GLW: Eyewitness report from Aceh

Green Left Parramatta glparramatta at SPAMgreenleft.org.au
Tue Nov 16 10:31:31 MST 1999




The following article appears in the latest
issue of Green Left Weekly (http://www.greenleft.org.au),
Australia's radical newspaper.

*****************************************************

Millions demand referendum in Aceh

By Sam King

BANDA ACEH -- The mass action that overwhelmed Aceh's capital
city on November 8 is undeniable proof of the people's desire for
a referendum and their resolve to campaign for it. Some 2 million
people took to the streets, in the estimate of all major
Indonesian and Acehnese newspapers. The population of Aceh is
just over 4 million.

Hundreds of thousands of people filled the massive grounds of the
Masjid Raya (great mosque), the surrounding area and the
adjoining streets to hear mostly student speakers who demanded a
referendum and independence.

Hundreds of thousands more flooded the streets with convoys of
trucks, vans and motorbikes carrying banners and wearing
headbands, most with only one word -- ``Referendum'' -- others with
the symbol of the armed right-wing Free Aceh Movement (GAM)
guerillas.

Convoys began late on November 7 and continued through the next
day. The main road from the east, Jalan Medan Aceh, had slowed to
a crawl three hours out of Banda Aceh as early as the evening of
November 7.

The action was organised by a coalition of the umbrella front
Aceh Referendum Information Centre (SIRA) led by Muhammad Nazar,
Student Solidarity with the People (SMUR) and other student and
traditional Islamic student (taliban) groups. Building at the
grassroots was done mainly by regular student and taliban
activists.

The bulk of those attending were peasant farmers or other
ordinary Acehnese. The largest numbers came from the north coast
and northern inland, especially the Pidie district.

Members of GAM helped to organise transport from the countryside
and unofficially watched over the action for provocation or
aggression from military or police. GAM has confirmed its support
for the demonstration's main demand of a referendum. This brings
a new consensus of Acehnese political forces and adds further
pressure on the Indonesian government.

The Indonesian media tried to sensationalise isolated incidents
of cap-ripping (a cap is considered un-Islamic) or women being
told to wear head veils in order to discredit the action as
fundamentalist or anarchic. However, it carried an undeniably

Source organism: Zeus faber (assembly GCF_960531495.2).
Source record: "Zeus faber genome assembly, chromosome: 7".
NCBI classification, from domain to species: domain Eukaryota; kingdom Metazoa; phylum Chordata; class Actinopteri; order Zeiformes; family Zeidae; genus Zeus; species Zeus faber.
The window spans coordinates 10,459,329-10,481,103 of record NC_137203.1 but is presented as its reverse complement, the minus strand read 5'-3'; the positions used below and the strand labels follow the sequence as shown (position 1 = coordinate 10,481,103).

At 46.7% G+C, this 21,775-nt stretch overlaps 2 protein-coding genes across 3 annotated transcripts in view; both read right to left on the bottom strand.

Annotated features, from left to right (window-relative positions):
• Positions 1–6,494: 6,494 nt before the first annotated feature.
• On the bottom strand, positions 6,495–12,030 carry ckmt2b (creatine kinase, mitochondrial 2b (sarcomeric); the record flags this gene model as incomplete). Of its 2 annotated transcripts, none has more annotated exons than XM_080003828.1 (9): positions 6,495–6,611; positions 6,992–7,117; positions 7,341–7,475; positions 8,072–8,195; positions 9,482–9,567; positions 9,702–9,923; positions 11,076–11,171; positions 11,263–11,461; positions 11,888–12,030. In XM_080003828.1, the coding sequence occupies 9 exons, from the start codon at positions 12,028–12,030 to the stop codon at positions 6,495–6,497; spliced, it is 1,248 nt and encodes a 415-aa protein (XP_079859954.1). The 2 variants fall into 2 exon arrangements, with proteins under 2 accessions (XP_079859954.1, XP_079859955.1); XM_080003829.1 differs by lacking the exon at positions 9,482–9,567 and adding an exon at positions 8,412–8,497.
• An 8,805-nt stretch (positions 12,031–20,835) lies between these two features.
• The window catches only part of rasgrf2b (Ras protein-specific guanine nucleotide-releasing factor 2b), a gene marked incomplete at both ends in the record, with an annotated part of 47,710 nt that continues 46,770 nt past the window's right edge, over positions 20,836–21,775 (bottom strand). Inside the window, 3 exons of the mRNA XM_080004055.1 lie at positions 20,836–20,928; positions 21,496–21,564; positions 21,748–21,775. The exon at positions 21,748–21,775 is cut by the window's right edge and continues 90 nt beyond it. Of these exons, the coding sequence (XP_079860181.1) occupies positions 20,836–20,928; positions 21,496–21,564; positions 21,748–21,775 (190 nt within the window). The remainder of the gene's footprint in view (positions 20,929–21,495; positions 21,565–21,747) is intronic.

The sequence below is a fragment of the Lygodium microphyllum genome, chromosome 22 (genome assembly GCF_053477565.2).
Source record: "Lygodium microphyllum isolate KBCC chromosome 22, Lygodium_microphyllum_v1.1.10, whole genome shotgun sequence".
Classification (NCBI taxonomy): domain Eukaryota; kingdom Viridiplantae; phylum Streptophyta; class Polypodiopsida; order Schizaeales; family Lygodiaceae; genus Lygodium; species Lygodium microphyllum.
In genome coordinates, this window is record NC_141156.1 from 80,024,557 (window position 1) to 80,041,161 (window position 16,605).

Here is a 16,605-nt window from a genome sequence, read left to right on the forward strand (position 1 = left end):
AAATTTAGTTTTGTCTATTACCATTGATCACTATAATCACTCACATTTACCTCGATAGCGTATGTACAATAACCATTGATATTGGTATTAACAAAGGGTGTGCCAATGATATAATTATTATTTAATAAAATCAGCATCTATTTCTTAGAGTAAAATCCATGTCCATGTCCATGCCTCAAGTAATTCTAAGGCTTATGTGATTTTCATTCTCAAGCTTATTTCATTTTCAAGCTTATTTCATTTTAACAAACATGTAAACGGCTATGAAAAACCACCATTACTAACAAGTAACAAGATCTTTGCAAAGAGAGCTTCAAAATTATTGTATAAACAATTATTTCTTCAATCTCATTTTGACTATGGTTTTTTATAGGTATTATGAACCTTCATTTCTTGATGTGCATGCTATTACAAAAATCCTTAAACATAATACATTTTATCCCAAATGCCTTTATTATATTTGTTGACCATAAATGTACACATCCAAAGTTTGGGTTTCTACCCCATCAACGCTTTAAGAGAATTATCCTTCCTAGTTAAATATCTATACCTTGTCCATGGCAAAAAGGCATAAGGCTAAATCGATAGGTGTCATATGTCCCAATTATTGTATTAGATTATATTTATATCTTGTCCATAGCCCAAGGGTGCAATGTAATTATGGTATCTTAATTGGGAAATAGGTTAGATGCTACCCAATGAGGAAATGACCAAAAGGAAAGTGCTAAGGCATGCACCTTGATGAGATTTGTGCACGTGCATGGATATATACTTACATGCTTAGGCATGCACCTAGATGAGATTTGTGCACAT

democratic character in its demand and was peaceful -- the latter
fact was attributed by most Acehnese to the total absence of
military and police.

Mass action

The new movement, formed by pro-democracy student groups in 1998,
has grown massively and without significant defeat for the last
two years. It appears to have won over the overwhelming majority
of Acehnese to supporting independence from Indonesia.

>From the perspective of the Indonesian ruling class, a solution
to the Aceh question is extremely important. The question
dominates the media, front-paging every day in the national
newspapers. The potential destabilising effect in other provinces
is considerable if the Acehnese protest movement continues for
long. Of greater concern to Indonesia's elite (and the rest of
the world's) is that a mass movement makes it difficult for the
Acehnese elite to consolidate its political leadership and
control over the population.

A continuation of mass involvement in politics will favour the
grassroots organising forces -- GAM, student activist groups and
GAM-influenced talibans.

Of particular interest is Aceh's massive natural wealth.
According to Tapol Bulletin, Aceh contributes 11% of Indonesian
government income and receives barely 1% of its expenditure.

Referendum Wahid-style

Under this mass pressure, President Abdurrahman Wahid outlined a
confused referendum plan which contains three vague options:
``total autonomy''; an economic redistribution scheme under which
75% of Aceh's income would remain in Aceh; and special provincial
status.

The plan did not include a withdrawal of the armed forces (TNI).

``If East Timor can have a referendum, why not Aceh?'', Wahid said
on November 2 before outlining the referendum package. The
announcement came as a surprise because, during a visit to Aceh
earlier this year, he stated that only 500 people in Aceh
supported a referendum, sparking student protest at the time.

Wahid's offer attempts to coopt a section of the Acehnese elite
with economic concessions, in the hope they can win the
population to accepting the package. However, it has focused the
spotlight on the referendum question, causing panic in many of
his ministers.

Amien Rais said a referendum is a ``last resort'' and ``If Aceh
separates we break''. Golkar's chairperson, Akbar Tanjung, came
out against any referendum. Vice-president Megawati Sukarnoputri
has declined to comment, saying it's in Wahid's hands.

The national daily Kompas on November 12 quoted a group of active
and retired generals, including General Try Sutrisno, as saying
that the problem had to be solved within the framework of an
integrated nation.

Large sections of Indonesia's elite are calling for major
economic concessions and the trial of military members who